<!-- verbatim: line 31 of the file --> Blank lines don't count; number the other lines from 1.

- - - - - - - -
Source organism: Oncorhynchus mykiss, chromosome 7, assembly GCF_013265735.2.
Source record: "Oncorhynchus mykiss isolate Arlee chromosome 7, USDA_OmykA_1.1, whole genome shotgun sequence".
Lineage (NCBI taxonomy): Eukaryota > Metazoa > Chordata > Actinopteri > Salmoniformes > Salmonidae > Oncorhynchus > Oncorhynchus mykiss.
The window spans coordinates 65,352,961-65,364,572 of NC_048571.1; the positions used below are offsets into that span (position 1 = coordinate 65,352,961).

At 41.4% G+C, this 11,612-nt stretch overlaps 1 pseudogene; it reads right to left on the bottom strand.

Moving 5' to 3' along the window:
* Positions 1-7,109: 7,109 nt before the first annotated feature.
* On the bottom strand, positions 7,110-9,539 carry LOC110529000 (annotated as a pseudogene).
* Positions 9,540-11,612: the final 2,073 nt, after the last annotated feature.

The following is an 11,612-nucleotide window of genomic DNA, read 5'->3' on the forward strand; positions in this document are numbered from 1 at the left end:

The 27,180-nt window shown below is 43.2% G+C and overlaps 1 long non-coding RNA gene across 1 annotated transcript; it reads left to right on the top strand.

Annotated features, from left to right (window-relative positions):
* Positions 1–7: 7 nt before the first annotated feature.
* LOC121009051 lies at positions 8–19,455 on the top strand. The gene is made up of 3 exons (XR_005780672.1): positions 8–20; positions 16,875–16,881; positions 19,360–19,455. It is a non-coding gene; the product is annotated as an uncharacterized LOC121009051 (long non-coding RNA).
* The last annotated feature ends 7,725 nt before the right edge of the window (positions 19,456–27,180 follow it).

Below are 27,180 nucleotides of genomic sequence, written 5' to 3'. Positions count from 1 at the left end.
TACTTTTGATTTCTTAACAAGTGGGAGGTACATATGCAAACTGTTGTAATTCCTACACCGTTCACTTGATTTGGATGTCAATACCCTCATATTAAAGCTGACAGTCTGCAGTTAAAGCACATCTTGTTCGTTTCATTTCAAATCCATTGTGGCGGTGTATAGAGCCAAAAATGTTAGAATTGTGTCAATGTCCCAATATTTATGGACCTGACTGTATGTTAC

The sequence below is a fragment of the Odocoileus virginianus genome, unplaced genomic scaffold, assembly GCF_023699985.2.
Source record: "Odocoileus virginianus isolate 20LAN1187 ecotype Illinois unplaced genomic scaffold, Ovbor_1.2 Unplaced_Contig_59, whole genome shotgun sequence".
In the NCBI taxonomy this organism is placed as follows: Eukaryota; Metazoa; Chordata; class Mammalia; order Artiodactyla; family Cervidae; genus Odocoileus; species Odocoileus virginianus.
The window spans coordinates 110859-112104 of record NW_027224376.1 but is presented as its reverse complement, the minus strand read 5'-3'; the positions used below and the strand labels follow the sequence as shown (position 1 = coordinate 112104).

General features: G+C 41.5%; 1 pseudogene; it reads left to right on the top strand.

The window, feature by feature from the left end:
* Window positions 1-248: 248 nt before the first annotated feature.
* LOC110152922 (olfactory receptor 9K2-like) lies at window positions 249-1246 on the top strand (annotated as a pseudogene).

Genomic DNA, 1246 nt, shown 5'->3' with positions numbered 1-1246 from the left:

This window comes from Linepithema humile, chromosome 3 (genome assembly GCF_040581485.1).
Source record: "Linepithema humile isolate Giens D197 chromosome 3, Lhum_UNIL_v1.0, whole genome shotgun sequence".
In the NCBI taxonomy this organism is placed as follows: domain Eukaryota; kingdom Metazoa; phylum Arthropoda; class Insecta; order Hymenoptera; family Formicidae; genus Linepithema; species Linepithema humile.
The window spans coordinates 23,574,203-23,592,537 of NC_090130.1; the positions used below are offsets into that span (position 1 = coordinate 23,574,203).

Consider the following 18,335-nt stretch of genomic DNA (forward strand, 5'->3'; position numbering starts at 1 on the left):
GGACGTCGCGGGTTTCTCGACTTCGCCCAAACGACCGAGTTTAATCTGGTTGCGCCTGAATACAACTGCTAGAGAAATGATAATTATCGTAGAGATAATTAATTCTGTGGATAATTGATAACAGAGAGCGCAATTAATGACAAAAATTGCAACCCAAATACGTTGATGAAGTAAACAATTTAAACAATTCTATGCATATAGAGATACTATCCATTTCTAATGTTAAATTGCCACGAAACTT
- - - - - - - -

Consider the following 18,335-nt stretch of genomic DNA (forward strand, 5'->3'; position numbering starts at 1 on the left):